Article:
In this dissertation, the signal response of the pnCCD under electron illumination was studied comprehensively. The pnCCD is a spatially resolving, fast, energy dispersive, charge-coupled-device (CCD) semiconductor detector that has great potential for applications in transmission electron microscopes (TEMs) as deduced from previous measurements with (X-ray) photons. However, there had not been an elaborate analysis of the pnCCD under electron illumination. The present work closes this gap with a detailed physical explanation and modelling of the signal response of the pnCCD to electrons established on a systematic investigation with experiments, simulations and analysis. A series of conducted, application-oriented experiments showed that the pnCCD improves analysis and methods in electron microscopy.
As part of this work, a camera with the pnCCD was developed and mounted at TEMs at numerous research institutes. In a diversity of experiments, single TEM electrons were imaged in the energy range of 20keV to 300keV . From this data, energy spectra of single electrons were determined. With the analysis of these spectra in combination with simulations, the scattering of the TEM electrons inside the detector could be explained as well as the readout signals. A relevant influence on the measured signal is exerted by the backscattered electrons that do not deposit their full energy in the detector, but rather scatter out of it. On the basis of the developed analysis, the precise number of incoming TEM electrons can now be determined.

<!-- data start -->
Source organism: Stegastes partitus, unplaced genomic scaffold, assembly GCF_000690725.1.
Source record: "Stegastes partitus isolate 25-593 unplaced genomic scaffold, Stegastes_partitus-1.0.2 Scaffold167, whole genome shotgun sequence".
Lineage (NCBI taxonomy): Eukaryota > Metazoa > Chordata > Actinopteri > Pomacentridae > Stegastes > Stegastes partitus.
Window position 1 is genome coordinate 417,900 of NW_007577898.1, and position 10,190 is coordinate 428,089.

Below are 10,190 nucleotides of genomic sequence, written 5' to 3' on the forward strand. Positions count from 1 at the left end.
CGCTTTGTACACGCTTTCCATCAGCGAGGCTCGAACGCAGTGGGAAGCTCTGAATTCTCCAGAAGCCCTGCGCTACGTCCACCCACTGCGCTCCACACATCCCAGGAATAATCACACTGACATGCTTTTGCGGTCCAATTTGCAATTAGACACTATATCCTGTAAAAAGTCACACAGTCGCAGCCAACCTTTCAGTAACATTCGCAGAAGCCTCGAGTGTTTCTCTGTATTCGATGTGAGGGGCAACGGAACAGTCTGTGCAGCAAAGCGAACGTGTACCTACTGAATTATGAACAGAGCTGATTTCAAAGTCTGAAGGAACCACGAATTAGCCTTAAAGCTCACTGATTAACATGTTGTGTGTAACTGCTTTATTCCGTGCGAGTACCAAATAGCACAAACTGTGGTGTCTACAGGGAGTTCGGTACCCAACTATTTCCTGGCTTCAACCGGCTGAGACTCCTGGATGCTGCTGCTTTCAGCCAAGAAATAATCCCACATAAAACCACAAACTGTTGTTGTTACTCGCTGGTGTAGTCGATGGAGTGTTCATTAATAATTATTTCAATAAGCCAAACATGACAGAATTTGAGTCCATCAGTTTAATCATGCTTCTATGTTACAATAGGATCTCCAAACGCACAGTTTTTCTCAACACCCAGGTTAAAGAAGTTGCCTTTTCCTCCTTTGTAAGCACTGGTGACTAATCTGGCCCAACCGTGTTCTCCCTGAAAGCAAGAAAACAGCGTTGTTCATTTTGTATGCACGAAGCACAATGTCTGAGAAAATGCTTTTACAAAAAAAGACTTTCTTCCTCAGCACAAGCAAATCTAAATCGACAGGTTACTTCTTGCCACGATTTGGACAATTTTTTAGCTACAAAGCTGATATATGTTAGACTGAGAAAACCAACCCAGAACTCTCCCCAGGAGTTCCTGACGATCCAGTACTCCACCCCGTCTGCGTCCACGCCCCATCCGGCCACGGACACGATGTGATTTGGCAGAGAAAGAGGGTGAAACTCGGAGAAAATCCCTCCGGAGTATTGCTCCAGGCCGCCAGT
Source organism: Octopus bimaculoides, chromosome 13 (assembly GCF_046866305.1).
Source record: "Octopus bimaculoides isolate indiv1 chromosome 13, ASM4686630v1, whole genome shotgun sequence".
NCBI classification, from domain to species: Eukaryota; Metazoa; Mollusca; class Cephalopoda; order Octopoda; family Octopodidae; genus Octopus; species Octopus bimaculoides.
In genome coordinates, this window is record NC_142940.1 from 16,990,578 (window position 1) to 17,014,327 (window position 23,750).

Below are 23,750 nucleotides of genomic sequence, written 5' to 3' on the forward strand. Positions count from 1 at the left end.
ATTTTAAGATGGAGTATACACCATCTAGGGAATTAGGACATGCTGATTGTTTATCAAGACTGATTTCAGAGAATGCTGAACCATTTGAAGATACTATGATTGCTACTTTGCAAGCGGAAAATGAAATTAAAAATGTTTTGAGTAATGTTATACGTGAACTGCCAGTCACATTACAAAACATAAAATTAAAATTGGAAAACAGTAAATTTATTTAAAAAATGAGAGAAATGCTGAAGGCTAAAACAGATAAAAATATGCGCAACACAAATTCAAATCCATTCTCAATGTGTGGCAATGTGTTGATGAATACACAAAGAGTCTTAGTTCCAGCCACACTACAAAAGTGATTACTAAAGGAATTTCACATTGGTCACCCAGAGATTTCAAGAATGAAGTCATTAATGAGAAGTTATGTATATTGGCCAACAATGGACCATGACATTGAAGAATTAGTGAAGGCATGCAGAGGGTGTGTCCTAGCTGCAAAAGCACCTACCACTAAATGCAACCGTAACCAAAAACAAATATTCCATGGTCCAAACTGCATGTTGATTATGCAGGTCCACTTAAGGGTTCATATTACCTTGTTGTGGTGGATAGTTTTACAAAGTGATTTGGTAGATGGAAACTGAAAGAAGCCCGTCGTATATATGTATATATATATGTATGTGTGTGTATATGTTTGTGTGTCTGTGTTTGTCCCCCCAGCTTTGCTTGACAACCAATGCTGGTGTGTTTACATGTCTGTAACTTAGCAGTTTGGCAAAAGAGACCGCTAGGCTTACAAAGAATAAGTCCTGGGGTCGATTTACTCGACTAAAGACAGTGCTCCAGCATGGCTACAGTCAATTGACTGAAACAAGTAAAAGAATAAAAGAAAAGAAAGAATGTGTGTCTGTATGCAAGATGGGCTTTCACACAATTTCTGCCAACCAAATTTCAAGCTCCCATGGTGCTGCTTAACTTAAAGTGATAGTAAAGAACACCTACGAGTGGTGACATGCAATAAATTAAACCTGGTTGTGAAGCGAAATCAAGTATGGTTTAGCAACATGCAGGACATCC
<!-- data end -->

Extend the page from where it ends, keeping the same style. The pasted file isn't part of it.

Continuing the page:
The relationships between the readout signals, the pnCCD’s parameters and the parameters of the TEM (mainly the energy of the TEM electrons) were determined and explained. Furthermore, the spatial resolution was investigated. The spatial resolution could be increased with several models allowing images created with single TEM electrons to offer pixel sizes smaller than the given physical sizes. For TEM electron energies of